#62 - 8 January 2021

From one medium-sized city to another: an urban journey to start off the year

To broaden the horizons constrained by the sanitary crisis, La Fabrique de la Cité invites you on a virtual journey through three medium-sized French cities which its team explored in 2020: Lens, Charleville-Mézières and Vierzon.

In Lens, it is colors – black, red, and green – that best depict a city shaped by its mining history but also by the attachment and commitment of local players to their territory. Through new, innovative projects, Lens is looking to the future by affirming its centrality and increasing cooperation between the municipalities of the conurbation in order to build a common governance system in the areas of mobility, culture, and green spaces.

Cooperation is an equally fundamental element of the vision carried by Charleville-Mézières, which sees its future beyond municipal and national borders, towards Belgium and Luxemburg – in reality on the scale of the entire Ardennes massif, its cities, and its natural spaces. For Charleville-Mézières, the challenge also consists in reconquering its internal borders and divisions by redeveloping its urban wastelands.

Finally, Vierzon, an industrial city and multimodal crossroads, opens a new chapter in its urban history, with the tech industry as its protagonist. In just a few years, this industry has become central to the municipality's strategy to increase its attractiveness. Here too, high hopes are pinned on the dynamism of the municipal team and on inter-municipal synergies: as mayor Nicolas Sansu explains, “if we manage to build a real vision for the [inter-municipal] area, we will be much stronger.

While the words “revival” and “reinvention” are often used to describe the dynamics at work, the actors of medium-sized cities now need the means to fully realize their territorial projects. The examples of Lens, Charleville-Mézières, and Vierzon show to what extent a change of perspective and the creation of a new vision for territories can be vectors of metamorphosis. Are medium-sized cities creators of innovation and change? – Sarah Cosatto, Research Officer

→ Related: stay tuned in 2021 for new portraits of medium-sized cities, in France and abroad, and read our other publications on medium-sized cities.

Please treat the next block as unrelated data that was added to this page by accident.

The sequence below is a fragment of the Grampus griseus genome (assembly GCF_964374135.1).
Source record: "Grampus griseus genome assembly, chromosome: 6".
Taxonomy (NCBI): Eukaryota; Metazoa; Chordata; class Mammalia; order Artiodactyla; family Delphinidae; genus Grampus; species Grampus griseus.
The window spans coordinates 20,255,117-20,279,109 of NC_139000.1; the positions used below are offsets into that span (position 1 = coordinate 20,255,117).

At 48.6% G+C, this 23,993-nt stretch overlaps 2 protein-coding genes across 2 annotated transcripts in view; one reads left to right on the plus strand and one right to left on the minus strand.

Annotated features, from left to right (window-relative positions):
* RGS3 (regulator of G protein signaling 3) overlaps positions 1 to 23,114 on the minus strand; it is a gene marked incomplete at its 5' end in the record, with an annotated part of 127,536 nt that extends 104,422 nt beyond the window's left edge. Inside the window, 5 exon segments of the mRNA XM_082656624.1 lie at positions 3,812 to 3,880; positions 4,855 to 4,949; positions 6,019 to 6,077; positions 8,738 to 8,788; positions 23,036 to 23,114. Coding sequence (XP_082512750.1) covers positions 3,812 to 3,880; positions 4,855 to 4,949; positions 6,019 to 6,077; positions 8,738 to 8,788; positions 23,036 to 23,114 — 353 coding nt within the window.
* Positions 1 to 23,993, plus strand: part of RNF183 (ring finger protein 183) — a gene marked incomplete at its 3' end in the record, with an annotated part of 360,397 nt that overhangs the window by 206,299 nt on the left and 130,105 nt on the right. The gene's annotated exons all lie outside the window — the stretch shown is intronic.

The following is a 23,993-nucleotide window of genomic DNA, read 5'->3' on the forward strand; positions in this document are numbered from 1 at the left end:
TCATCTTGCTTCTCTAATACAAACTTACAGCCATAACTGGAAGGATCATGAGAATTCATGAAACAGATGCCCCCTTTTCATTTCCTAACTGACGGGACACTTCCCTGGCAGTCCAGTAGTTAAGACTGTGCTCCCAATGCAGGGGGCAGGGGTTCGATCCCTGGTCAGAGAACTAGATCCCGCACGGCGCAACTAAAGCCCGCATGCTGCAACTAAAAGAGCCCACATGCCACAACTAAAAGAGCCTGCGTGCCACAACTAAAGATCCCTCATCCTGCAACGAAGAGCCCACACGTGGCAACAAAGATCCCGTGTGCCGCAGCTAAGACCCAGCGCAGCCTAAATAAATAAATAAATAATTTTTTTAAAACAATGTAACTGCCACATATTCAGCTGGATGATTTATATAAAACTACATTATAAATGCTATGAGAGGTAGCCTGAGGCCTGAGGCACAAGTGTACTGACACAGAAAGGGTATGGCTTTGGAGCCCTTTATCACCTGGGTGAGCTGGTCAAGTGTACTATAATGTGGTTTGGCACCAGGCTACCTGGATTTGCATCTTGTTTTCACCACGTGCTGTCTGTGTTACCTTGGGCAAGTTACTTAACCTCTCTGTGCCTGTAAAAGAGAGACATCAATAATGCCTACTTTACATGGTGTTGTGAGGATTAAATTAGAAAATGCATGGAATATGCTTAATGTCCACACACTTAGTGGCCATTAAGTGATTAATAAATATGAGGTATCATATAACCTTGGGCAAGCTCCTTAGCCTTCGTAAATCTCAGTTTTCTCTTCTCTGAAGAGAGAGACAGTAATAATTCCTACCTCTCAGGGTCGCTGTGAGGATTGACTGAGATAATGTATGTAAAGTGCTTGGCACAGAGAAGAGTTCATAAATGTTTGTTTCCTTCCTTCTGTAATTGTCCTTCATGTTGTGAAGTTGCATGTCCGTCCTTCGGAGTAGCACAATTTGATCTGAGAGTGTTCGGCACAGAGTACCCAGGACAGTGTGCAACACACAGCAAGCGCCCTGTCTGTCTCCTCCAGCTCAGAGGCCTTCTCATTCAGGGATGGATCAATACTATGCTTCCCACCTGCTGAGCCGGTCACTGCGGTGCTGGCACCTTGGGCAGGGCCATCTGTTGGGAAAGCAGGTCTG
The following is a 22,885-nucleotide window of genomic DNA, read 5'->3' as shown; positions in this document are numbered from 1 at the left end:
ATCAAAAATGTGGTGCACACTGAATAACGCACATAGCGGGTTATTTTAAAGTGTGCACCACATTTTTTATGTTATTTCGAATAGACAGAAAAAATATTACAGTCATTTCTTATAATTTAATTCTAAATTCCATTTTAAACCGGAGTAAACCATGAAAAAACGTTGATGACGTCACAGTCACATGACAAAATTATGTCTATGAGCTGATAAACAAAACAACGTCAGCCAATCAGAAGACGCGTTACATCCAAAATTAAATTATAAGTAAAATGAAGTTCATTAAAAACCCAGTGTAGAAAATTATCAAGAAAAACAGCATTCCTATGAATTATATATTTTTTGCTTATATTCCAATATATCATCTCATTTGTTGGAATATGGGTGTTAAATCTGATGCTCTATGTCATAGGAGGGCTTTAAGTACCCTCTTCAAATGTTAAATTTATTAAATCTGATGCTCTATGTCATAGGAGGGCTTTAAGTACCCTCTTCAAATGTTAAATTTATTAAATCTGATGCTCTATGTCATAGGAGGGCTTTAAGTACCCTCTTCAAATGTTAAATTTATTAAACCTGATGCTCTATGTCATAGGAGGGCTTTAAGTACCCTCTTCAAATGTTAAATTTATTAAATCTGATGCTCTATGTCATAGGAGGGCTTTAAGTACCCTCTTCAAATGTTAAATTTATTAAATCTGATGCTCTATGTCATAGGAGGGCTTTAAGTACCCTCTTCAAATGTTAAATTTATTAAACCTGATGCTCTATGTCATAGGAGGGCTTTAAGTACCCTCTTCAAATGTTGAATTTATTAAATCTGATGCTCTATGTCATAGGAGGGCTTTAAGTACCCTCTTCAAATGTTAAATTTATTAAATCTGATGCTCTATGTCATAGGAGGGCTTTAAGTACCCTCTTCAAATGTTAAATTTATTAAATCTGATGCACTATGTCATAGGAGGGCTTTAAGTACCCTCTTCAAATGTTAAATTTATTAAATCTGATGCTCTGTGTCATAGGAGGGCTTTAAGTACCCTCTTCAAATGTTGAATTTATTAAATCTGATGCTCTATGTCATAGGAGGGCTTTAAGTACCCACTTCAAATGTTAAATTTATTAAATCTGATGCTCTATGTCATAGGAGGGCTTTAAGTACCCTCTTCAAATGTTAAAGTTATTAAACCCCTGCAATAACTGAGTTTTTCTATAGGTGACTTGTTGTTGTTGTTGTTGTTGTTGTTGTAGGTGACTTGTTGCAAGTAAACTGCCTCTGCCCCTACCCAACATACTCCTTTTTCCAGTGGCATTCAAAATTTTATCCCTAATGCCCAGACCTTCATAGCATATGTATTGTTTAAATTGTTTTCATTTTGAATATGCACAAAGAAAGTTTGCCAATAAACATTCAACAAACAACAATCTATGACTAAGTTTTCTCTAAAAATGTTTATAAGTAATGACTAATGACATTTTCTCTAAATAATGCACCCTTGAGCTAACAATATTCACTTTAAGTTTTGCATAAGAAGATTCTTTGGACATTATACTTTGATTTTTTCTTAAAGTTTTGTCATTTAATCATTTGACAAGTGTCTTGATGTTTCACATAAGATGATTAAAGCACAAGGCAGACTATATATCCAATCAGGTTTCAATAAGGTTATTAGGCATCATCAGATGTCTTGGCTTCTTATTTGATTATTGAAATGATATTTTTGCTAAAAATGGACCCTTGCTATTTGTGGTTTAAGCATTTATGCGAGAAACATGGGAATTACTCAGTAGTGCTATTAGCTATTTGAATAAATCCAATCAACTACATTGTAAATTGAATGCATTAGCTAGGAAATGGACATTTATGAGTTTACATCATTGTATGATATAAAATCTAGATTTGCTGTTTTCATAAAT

No time to read? La Fabrique de la Cité has got you covered.

BRAKES FOR AUTONOMOUS MOBILITY2020 was not the year of the driverless revolution but rather the one during which “reality (set in) about the challenges and complexity” that characterize the sector. The difficult current context (economic crisis, repositioning of mobility operators on their core business), although it could have fueled the development of AVs (only one person per vehicle, no need for a driver, etc.) only compounds preexisting challenges, particularly those related to technology or the complexity of travel. – Sarah Cosatto

– Redistribution of offices between neighborhoods and between cities of different sizes, new work tools and methods, new models of life-/workspaces, conversion of vacant offices nito other uses (housing, warehouses, health care centers, etc.)… While the pandemic has not caused the disappearance of office real estate, it seems that the sector is rapidly and profoundly transforming. – Sarah Cosatto

FROM SMART TO SAFE CITIES – After Alphabet, whose affiliate Sidewalk Labs pulled out its Quayside’s smart city project in Toronto in 2019, Cisco announced it will put an end to Cisco Kinetic for Cities, its subsidiary dedicated to smart city solutions, as a result of its bad financial results  caused by the pandemic. However, Cisco will not abandon business with local urban authorities since the company intends to redirect its activities on surveillance and security.  – Camille Combe, Project Manager

“THE CASE FOR LARGE CITIES IN A POST-PANDEMIC WORLD” – Remember how the pandemic was supposed to herald the end of large cities, with disillusioned urbanites leaving New York City and the likes in droves to move to the suburbs or the country? Turns out this might not be a bad thing for NYC and similar-sized cities. – Marie Baléo, Head of Studies and Publications

THE SWEDISH “ONE-MINUTE CITY” – The  national innovation body Vinnova and design think tank ArkDes created this scheme to design and regularly adapt the country’s future streets. If its name is reminiscent of the “15-minute city”, its goal is to engage more directly with the public rather than to meet “the needs of all city residents at a hyperlocal level. However, implementing such a model is dependent on the cities’ financial means that are limited, all the more since the start of the pandemic.  – Sarah Cosatto

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